Saturday, July 18, 2009

Not At Nationals - Common Romance Writing Mistakes Pt 8.


Missed Part Seven of this Mini-Workshop? You can find it here.

  • Scene Structure:

The 38 Most Common Fiction Writing Mistakes starts this chapter with the nitty-gritty of it; “The tense, conflictive sections of your story are the parts that most intrigue your readers. For that reason you should play out these parts of your story for all they’re worth.”

What we’re talking about here is dealing with PACING or what we refer to as the PAGE TURNING quality of your story. As readers you know what this is; it's what keeps you turning the pages into the wee small hours of the night, even when you know you have to get up early in the morning or that keeps you in the bath until the water turns cold and you end up looking like a prune. As writers, one of the biggest compliments anyone can ever pay us, is when a reader says they couldn’t put a book down, and a lot of this will come down to the ACTION and REACTION that I keep talking about. By setting up a chain of events that flow from one to the other, we slowly drag the reader deeper into the story. But what we have to do from time to time is up the ante, raise the stakes, so that the outcome (the HEA) is frequently put in jeopardy in the mind of the reader. As the book says:

“To have conflict, you have to have two people with opposing goals. They have to want the same thing, or Character A must want to thwart Character B’s immediate goal-motivated quest. Therefore to start a scene, the first thing you have to do is have one of your characters (usually the vie
wpoint character) clearly state or show what he wants. Once that goal has been demonstrated or stated with complete clarity so the reader can have no doubt about what’s at issue, then the other character to be in the scene must say, in effect, ‘Oh, no you won’t’ – and start the fight.”

So what does this mean in romance writing terms? It means first and foremost that your conflict has to be strong. Whatever the goal of your characters (or the thing that gets in the way of that goal) may be, it has to throw constant doubt on the HEA. But there’s a fine line here, because too much conflict, or characters that refuse point blank to bend, will lead the reader to believe there’s no way these two can end up together or - worse still - think they'd be better off without each other. This, my friends, is where we enter the territory of the EMOTIONAL ROLLERCOASTER.

Remember, the main question your story should place in the mind of the reader is will these two people get together in the end. We all know the answer to that. So we introduce goals and conflicts that place that HEA in doubt. Each SCENE will demonstrate how the goals and conflicts continue to get in the way. We then show glimpses of happiness – brief moments of calm in the storm if you will – so the reader can picture these people having that HEA. Just as they begin to believe that, another scene will throw doubt in the way by highlighting the differing goals and conflicts again. Then gradually, by the end of the story when they may feel the ending could go either way, things come to a head in the BLACK MOMENT – the reader becomes fearful, but wants to see how it’s resolved because they want that HEA (READER EXPECTATION). And right at the end, we give them the resolution and the reward they’ve been waiting for, which after a journey where they had so many doubts, makes the HEA all the more fulfilling (EMOTIONALLY SATISFYING).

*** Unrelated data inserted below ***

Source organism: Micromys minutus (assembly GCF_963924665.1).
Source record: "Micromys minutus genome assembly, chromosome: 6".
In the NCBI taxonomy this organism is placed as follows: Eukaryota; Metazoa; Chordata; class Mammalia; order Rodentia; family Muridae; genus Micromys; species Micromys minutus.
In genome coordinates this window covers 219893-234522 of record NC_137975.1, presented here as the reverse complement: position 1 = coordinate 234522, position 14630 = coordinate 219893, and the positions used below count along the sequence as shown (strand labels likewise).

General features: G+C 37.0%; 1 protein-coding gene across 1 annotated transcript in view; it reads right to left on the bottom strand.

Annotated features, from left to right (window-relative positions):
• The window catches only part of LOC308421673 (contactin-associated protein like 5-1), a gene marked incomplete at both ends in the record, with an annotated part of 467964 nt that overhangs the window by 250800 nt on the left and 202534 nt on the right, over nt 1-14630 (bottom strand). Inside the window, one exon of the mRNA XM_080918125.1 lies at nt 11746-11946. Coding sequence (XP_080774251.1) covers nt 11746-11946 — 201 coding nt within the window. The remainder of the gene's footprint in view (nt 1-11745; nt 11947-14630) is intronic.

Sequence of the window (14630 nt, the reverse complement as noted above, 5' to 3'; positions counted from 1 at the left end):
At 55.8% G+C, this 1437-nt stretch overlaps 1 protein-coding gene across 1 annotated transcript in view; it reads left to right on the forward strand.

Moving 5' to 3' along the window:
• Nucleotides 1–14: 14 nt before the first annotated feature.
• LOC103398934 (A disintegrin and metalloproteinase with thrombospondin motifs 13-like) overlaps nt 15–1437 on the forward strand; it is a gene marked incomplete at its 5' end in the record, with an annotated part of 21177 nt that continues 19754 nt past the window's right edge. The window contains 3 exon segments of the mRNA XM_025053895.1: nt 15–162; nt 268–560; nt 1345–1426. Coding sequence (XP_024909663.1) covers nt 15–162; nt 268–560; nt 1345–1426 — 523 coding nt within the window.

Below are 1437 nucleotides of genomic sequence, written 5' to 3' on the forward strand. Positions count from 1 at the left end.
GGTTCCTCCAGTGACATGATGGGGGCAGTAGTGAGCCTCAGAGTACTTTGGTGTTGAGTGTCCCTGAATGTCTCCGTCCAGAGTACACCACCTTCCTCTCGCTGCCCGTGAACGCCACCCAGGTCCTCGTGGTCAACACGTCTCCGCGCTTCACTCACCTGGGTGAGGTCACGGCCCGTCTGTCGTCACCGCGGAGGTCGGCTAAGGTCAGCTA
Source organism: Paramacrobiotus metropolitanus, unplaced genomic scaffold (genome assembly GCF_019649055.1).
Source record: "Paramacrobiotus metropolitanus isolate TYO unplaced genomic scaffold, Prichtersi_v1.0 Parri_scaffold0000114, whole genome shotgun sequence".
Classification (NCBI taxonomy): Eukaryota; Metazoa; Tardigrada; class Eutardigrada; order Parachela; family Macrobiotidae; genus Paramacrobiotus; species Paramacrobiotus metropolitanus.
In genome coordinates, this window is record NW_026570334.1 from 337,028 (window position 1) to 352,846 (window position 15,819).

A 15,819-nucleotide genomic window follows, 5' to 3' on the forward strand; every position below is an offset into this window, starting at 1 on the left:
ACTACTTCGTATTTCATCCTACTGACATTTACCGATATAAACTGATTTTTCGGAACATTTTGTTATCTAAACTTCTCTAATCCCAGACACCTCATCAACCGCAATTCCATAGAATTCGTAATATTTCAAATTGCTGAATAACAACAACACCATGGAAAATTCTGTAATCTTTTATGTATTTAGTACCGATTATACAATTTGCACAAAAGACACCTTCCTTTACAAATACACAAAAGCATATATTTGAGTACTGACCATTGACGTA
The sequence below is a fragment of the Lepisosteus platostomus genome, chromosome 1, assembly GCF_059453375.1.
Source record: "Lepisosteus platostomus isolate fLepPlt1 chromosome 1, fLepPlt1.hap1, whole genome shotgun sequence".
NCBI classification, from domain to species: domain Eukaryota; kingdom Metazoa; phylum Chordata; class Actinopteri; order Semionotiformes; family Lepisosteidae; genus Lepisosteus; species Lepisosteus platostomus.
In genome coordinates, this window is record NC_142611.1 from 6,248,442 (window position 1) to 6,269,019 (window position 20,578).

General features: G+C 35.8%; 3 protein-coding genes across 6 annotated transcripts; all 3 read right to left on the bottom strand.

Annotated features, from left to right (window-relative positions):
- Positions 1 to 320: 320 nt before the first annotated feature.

Every hero or heroine in every form of fiction goes on a journey. The more challenging that journey and the more obstacles they are overcome, the more we cheer them along and feel they are ‘deserving’ of the HEA. There has to be a feeling they earned it, abut if they’ve been passive and haven’t fo
ught the way we’ve said a wimp never would, we subliminally feel they are less deserving – no matter how nice or lonely they may have been at the start. The book goes on to say: “The fight, the conflict, makes up the bulk of the scene. If it’s over a simple issue, the scene may take only a couple of pages to play for all it’s worth, although most scenes tend to run a little longer than that. In this portion, the characters try different tacks, varying arguments; they struggle for the upper hand. They do not just stand there, in effect yelling at each other ‘Yes, I can!’ and ‘No, you can’t!’”

This brings us to another common error, particularly with a beginner romance writer. CONFLICT is not arguing. Conflict is not an actual ‘physical’ fight or the 'yes, I can/no, you can’t' that the book talks about here. Conflict in a romance novel may have external factors, but as a romance is about an emotional journey, the main conflict is INTERNAL, so any arguments that happen are a RESULT of that internal conflict and what has happened on the page.
Every scene has to play into this in some way. Every scene will have a goal and an impact. An action and reaction that leads into the next scene. So when you read a scene in your manuscript, you have to look at the impact that scene has had. You have to look at the STRUCTURE of that scene. Was there a goal? What got in the way? What allowed that particular goal to be achieved or not to be achieved? What impact did it have on your characters by the end of the scene? In other words what was their REACTION to the ACTION that happened in that scene? The book provides another useful list of questions to ask: